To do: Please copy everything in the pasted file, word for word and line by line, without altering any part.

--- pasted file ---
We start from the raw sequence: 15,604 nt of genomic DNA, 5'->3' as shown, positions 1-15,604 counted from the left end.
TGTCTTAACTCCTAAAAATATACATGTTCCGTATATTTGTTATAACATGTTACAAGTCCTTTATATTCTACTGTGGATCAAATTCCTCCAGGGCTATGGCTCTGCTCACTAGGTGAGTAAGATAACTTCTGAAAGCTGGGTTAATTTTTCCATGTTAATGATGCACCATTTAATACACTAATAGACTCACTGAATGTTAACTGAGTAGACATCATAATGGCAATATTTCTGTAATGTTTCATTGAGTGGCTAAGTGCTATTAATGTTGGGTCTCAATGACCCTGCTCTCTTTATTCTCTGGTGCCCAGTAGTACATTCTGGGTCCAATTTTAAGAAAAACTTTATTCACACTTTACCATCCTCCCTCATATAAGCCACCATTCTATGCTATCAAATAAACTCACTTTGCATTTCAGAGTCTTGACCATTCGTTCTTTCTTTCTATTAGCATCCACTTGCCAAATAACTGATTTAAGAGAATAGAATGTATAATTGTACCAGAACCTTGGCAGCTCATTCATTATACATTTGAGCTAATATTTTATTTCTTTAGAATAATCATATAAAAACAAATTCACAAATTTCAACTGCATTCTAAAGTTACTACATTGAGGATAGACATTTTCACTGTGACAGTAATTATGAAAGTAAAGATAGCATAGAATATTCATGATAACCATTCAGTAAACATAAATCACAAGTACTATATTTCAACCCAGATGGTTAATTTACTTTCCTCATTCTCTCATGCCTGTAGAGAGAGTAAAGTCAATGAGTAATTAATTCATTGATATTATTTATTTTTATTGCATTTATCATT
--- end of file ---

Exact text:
We start from the raw sequence: 15,604 nt of genomic DNA, 5'->3' as shown, positions 1-15,604 counted from the left end.
TGTCTTAACTCCTAAAAATATACATGTTCCGTATATTTGTTATAACATGTTACAAGTCCTTTATATTCTACTGTGGATCAAATTCCTCCAGGGCTATGGCTCTGCTCACTAGGTGAGTAAGATAACTTCTGAAAGCTGGGTTAATTTTTCCATGTTAATGATGCACCATTTAATACACTAATAGACTCACTGAATGTTAACTGAGTAGACATCATAATGGCAATATTTCTGTAATGTTTCATTGAGTGGCTAAGTGCTATTAATGTTGGGTCTCAATGACCCTGCTCTCTTTATTCTCTGGTGCCCAGTAGTACATTCTGGGTCCAATTTTAAGAAAAACTTTATTCACACTTTACCATCCTCCCTCATATAAGCCACCATTCTATGCTATCAAATAAACTCACTTTGCATTTCAGAGTCTTGACCATTCGTTCTTTCTTTCTATTAGCATCCACTTGCCAAATAACTGATTTAAGAGAATAGAATGTATAATTGTACCAGAACCTTGGCAGCTCATTCATTATACATTTGAGCTAATATTTTATTTCTTTAGAATAATCATATAAAAACAAATTCACAAATTTCAACTGCATTCTAAAGTTACTACATTGAGGATAGACATTTTCACTGTGACAGTAATTATGAAAGTAAAGATAGCATAGAATATTCATGATAACCATTCAGTAAACATAAATCACAAGTACTATATTTCAACCCAGATGGTTAATTTACTTTCCTCATTCTCTCATGCCTGTAGAGAGAGTAAAGTCAATGAGTAATTAATTCATTGATATTATTTATTTTTATTGCATTTATCATT